Some had wheels that turned, but these had to be pulled or pushed. Some of the early 19th-century drive toy rails were made from tinplate, like the big, durable, stylized locomotive toys from the U.S., that were painted red and gold and decorated with hearts and flowers. model trains orlando fl
Around 1875, technological advancements in materials and manufacturing allowed tin to be stamped, cut, wrapped, and lithographed faster than ever before.
Toy trains were revolutionized when Märklin, a German company which specialized in doll house accessories, sought to make an equivalent toy for boys where a constant revenue stream could be ensured by purchasing add-on accessories for years after the initial purchase. Along with boxed sets comprising a train and monitor, Märklin offered additional track, rolling stock, and buildings sold separately, creating the predecessor to the modern model train layout featuring buildings and scenery in addition to an operating train.
Electric trains adopted, with the first appearing in 1897, produced by the U.S. company Carlisle & Finch. As home use of electricity became more prevalent from the early 20th century, electrical trains gained popularity and as time moved on, these electric trains grew in sophistication, gaining light, the ability to change direction, to emit a whistling noise, to smoke, to remotely couple and uncouple cars as well as load and unload cargo. Toy trains by the first half of the 20th century were often made of lithographed tin; later trains were often made mainly of plastic.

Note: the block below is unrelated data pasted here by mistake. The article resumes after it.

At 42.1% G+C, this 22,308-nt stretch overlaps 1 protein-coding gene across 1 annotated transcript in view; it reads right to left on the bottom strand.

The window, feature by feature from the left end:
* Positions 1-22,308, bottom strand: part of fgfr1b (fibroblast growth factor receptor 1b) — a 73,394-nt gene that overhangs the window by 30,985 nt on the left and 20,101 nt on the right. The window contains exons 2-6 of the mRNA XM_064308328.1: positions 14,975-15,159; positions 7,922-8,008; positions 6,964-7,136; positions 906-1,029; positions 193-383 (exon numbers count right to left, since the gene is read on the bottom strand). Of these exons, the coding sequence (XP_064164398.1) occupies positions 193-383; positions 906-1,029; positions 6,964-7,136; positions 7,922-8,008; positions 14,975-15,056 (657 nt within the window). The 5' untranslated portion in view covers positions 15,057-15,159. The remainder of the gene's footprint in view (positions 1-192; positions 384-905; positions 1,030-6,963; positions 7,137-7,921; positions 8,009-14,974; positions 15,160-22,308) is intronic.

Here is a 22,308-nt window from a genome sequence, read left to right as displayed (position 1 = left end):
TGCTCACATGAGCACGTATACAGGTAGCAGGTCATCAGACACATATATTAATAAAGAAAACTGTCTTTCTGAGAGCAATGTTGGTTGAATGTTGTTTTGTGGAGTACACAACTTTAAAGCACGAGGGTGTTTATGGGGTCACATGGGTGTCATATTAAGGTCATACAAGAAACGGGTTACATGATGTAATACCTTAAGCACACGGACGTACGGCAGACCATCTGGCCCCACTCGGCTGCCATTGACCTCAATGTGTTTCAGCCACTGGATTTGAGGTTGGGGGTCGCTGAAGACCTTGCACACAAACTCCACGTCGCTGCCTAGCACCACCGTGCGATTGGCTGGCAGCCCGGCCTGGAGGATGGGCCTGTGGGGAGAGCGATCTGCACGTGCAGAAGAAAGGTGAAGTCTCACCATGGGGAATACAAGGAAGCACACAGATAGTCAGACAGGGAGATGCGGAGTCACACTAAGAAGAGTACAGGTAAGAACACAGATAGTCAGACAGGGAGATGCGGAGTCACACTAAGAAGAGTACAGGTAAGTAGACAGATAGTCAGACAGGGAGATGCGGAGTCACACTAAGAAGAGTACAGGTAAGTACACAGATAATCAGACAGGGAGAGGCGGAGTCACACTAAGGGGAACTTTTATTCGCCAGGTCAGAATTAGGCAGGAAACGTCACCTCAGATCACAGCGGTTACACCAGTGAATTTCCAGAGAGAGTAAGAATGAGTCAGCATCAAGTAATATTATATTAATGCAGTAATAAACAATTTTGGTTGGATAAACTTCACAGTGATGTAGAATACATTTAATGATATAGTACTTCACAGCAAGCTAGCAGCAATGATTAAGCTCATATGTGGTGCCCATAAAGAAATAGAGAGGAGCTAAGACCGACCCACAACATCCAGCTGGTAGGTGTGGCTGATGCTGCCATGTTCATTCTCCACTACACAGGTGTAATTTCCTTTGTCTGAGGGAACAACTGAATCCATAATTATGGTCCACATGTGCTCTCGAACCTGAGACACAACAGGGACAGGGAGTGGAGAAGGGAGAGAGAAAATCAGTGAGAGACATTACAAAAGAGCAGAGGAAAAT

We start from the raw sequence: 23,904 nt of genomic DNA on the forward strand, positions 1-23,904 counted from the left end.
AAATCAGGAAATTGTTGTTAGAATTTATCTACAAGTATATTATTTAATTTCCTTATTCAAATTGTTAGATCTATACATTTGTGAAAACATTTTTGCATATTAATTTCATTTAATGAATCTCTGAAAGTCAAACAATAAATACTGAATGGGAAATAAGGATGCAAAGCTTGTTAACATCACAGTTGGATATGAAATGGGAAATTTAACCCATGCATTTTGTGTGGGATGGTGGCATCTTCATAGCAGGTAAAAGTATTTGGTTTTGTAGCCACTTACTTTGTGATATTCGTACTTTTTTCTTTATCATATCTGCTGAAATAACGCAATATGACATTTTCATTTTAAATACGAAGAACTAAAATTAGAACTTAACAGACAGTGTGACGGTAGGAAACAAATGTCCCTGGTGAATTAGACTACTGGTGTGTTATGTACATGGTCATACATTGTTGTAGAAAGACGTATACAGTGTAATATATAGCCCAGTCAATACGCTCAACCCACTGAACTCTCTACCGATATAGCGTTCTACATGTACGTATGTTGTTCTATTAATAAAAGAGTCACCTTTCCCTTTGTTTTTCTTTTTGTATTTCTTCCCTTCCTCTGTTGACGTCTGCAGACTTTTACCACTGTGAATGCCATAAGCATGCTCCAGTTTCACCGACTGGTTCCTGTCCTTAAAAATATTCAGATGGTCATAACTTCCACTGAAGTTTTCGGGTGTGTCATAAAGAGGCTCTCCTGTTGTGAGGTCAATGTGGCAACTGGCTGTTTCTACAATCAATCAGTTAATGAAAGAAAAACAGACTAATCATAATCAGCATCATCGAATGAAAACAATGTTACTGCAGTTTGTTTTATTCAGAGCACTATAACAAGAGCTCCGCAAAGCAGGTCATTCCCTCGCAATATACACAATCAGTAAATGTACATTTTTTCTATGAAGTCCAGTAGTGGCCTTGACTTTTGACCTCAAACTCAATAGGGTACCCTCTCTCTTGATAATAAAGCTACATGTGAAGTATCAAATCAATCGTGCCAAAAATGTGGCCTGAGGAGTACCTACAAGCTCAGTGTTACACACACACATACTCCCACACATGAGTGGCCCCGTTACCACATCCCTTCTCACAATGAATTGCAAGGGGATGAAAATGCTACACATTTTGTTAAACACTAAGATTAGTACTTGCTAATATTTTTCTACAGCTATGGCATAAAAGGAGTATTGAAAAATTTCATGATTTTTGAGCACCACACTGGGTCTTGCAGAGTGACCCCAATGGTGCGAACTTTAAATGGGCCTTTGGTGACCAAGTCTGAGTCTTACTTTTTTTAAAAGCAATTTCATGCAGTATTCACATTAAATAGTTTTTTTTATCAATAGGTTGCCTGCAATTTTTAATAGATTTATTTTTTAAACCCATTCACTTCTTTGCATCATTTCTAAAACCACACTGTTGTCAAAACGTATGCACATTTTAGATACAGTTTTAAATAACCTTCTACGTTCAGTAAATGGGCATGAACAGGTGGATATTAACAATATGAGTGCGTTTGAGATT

Pull toys and wind-up trains were marketed towards children, while electric trains were marketed towards teenagers, especially teenaged boys. Consumer interest in trains as toys waned in the late 1950s, but has undergone resurgence since the late 1990s due in large part to the popularity of Thomas the Tank Engine.
Now, S gauge and O gauge railroads are still considered toy trains by their own adherents and are often accessorized with semi-scale model buildings by Plasticville or K-Line (who owns the rights to the Plasticville-like buildings created by Marx in the 1950s into the 1970s). However, as a result of their high price, one is more likely to find an HO scale or N scale train set at a toy store than a O scale collection.
Many modern electric toy trains comprise sophisticated electronic equipment that emit digitized sound effects and permit the operator to securely and easily run multiple remote control trains on one loop of track. In the last few decades, many toy rail operators will operate a train using a TV camera at the front part of the engine and hooked up to a display, such as pc monitor. This will show an image, similar to that of a genuine (smaller size) railroad.
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